The following are lecture outlines that I’ve edited and reformatted, based on the slides offered in class.
I must emphasize that these are outlines, and not notes. In many cases the materials you find here will not make much sense unless you take the time to write down some of the detailed points I offer while we’re discussing each concept in class.
It’s always a good idea to write notes based on what I say while you’re in class, and then use these outlines as a guide to your notes. They outlines are not “self-sufficient” as study guides.
The titles below are linked to pdf files:
1. Music and Identity, Listening, and course basics. [Updated October 4, 10:00 pm.]
2. Discussion of the term ‘America’, discussion of what’s distinctive about American Music (i.e. the three main themes of the course). [Updated October 4, 10:00 pm.]
3. Defining “diaspora”; the notion of “authenticity.”
4. Introduction to the analysis of song forms [updated October 7, 6:30 pm].
5. Diaspora and Music in the 19th century.
6. (Unknown) African-American musical cultures, testimony, race, and Minstrelsy [updated October 7, 6:30 pm].
7. Folk song and ‘authenticity’ [updated October 7, 6:30 pm].
8. Diaspora, Media, and Commodification in the music of Stephen Foster. [Some slides are duplicates of slides in outline #6.]
9. Introduction to diasporic influences on the blues.
10. Early history of phonograph records and the recording industry.
11. The first commercialized blues; 12-bar blues form.
12. W.C. Handy and the early popularization of the blues.
13. Diasporic impacts on Early Jazz.
14. Fundamentals of the Jazz Era.
15. U.S. Culture in the 1930s, the rise of swing and country music.
16. Swing and national identity in WWII, the deferred dream of the “Harlem Renaissance”.
17. Afro-Caribbean jazz & so-called “Latin” jazz.
18. Preview: the Ingredients of Rock and Roll.
19. Race after WWII and the Electric Blues Diaspora.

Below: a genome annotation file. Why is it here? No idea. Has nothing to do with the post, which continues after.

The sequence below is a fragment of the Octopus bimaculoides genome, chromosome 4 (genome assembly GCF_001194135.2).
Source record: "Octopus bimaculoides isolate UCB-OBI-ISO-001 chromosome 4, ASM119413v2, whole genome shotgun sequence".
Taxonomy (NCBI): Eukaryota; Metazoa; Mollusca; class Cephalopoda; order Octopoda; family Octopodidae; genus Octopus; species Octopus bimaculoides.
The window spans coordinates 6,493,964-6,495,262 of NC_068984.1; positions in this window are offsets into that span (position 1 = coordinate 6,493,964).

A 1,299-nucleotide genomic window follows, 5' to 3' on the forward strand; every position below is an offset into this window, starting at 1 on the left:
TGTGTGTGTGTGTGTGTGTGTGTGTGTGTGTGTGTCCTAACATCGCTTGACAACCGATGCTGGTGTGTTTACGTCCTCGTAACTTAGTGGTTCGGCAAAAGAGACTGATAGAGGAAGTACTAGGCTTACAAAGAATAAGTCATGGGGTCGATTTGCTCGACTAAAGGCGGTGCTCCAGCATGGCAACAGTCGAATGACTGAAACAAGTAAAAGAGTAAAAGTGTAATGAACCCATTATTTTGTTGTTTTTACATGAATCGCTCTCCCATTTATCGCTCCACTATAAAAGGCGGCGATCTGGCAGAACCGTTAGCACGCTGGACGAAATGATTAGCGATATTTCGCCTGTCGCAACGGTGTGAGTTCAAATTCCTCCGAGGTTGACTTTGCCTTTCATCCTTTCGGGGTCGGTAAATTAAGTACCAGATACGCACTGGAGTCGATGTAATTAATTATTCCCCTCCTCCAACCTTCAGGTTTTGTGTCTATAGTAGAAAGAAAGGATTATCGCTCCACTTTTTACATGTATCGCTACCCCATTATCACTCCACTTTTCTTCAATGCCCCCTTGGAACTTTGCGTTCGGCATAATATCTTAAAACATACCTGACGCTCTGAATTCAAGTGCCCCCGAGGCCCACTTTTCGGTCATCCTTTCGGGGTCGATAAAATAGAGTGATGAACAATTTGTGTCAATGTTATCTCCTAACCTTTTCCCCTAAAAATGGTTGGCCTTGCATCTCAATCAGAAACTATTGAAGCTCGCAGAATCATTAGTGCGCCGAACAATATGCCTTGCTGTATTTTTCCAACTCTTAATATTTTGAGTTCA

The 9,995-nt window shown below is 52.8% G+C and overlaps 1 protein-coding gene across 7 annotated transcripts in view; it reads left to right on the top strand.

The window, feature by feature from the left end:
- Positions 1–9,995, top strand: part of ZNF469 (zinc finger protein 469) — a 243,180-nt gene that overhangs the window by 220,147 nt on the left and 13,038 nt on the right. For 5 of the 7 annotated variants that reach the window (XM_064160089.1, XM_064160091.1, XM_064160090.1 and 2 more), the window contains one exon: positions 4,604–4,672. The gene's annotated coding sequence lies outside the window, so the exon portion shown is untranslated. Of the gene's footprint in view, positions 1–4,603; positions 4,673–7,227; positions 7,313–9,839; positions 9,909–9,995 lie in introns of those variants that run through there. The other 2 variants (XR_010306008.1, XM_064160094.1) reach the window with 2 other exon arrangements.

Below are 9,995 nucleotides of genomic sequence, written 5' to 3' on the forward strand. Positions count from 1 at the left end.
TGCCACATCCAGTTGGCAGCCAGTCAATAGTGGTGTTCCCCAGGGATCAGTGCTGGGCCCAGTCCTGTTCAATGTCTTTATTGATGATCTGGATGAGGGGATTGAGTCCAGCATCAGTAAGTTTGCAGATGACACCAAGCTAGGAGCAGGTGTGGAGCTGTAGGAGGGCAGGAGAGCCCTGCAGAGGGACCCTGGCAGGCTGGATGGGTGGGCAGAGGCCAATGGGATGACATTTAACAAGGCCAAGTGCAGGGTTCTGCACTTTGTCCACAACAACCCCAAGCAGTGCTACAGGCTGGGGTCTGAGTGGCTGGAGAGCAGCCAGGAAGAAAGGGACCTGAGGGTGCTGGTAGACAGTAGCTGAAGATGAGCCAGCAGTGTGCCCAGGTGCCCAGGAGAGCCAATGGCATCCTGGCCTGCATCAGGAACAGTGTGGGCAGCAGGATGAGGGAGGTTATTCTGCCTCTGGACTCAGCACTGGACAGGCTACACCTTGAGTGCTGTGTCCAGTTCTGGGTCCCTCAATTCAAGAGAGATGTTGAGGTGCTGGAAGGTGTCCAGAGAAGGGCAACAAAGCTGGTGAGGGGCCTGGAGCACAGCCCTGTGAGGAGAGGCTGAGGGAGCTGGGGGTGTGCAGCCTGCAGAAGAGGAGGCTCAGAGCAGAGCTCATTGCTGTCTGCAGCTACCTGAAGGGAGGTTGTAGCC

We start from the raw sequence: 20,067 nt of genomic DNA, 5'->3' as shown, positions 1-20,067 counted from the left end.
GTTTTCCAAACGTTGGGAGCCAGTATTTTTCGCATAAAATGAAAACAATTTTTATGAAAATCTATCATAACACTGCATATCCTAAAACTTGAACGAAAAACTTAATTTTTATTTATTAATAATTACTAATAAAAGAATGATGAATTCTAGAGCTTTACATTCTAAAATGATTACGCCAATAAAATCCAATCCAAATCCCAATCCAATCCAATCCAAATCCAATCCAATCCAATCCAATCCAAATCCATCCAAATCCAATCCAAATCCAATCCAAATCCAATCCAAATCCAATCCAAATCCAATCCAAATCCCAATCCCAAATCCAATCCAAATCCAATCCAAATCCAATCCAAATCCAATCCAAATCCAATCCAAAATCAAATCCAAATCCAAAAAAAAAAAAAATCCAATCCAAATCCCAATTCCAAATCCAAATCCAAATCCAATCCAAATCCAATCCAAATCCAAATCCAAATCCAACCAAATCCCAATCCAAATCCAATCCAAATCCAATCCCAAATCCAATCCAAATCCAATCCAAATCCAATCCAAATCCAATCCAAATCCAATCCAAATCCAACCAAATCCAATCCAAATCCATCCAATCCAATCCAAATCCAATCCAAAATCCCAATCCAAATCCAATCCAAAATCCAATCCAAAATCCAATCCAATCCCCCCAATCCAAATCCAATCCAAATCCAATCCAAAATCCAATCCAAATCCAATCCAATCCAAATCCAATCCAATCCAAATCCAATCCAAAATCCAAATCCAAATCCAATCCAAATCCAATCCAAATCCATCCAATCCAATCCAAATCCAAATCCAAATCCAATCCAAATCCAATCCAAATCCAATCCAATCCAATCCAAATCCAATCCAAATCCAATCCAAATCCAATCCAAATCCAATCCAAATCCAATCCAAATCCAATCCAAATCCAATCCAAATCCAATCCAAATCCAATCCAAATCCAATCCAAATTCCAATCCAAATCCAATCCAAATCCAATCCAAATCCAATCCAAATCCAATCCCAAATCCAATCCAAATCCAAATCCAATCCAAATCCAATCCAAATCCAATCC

20. What is Rock & Roll, really?
21. Race, gender, and the Rhythm and Blues / Rock and Roll distinction.
22. Midterm 2 review: the cultural development of Rock and Roll.
23. Motown, Phil Spector, and commodification in the 1960s.
24. Folk Revival and Bob Dylan’s 2 transformations in the 1960s.
25. Timeline: Electrification and Rebellion [use this for reference and context; info will not be on the final exam].
26. Early genealogies of hard rock, electrification, and heavy metal [corrected 11/25/2009]
27. Psychedelic rock and garage rock: general similarities and differences 1965-1974
28. The Paradox of Punk [Includes some discussion of heavy metal].
29. A Rude Boyz Diaspora.
30. Reviewing for the final: audience as a social force in musical practice, basic questions in 5 recent articles, and a list of what we never talked about. (Keep listening and learning and stay in touch!)
31. 1980s: Capitalist/Collectivist tension in black communities’ responses to urban decay and disfunction.
32. The Five Elements of Hip-hop.
33. The Roots of Hip-hop in Reggae.
34. George Clinton and the Roots of Hip-hop in Funk’s Afro-futurist Diaspora.
35. Def Jam Records and the Popularization of Hip-hop.
36. Women singer-songwriters in the 1980s, marketing women’s music in the 1990s: Lilith Fair’s Narrowcasting success.